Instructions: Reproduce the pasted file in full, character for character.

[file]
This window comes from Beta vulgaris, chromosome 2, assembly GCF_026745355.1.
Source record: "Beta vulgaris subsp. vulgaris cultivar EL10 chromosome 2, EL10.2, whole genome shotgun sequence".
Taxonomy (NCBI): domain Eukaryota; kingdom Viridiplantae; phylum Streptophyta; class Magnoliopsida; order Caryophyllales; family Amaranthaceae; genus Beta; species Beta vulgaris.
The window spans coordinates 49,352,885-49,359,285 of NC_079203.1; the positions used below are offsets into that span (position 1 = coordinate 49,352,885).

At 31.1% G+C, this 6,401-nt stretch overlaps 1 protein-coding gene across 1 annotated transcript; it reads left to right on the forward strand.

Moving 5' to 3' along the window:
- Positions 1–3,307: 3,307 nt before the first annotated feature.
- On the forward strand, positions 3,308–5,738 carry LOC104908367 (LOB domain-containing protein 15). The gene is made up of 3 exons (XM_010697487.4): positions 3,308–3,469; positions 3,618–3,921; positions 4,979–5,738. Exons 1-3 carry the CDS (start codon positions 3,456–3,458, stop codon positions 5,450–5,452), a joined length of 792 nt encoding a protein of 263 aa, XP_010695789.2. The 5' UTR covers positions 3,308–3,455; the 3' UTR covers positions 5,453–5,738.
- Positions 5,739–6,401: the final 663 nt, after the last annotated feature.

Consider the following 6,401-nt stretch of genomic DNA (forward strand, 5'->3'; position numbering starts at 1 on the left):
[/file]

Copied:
This window comes from Beta vulgaris, chromosome 2, assembly GCF_026745355.1.
Source record: "Beta vulgaris subsp. vulgaris cultivar EL10 chromosome 2, EL10.2, whole genome shotgun sequence".
Taxonomy (NCBI): domain Eukaryota; kingdom Viridiplantae; phylum Streptophyta; class Magnoliopsida; order Caryophyllales; family Amaranthaceae; genus Beta; species Beta vulgaris.
The window spans coordinates 49,352,885-49,359,285 of NC_079203.1; the positions used below are offsets into that span (position 1 = coordinate 49,352,885).

At 31.1% G+C, this 6,401-nt stretch overlaps 1 protein-coding gene across 1 annotated transcript; it reads left to right on the forward strand.

Moving 5' to 3' along the window:
- Positions 1–3,307: 3,307 nt before the first annotated feature.
- On the forward strand, positions 3,308–5,738 carry LOC104908367 (LOB domain-containing protein 15). The gene is made up of 3 exons (XM_010697487.4): positions 3,308–3,469; positions 3,618–3,921; positions 4,979–5,738. Exons 1-3 carry the CDS (start codon positions 3,456–3,458, stop codon positions 5,450–5,452), a joined length of 792 nt encoding a protein of 263 aa, XP_010695789.2. The 5' UTR covers positions 3,308–3,455; the 3' UTR covers positions 5,453–5,738.
- Positions 5,739–6,401: the final 663 nt, after the last annotated feature.

Consider the following 6,401-nt stretch of genomic DNA (forward strand, 5'->3'; position numbering starts at 1 on the left):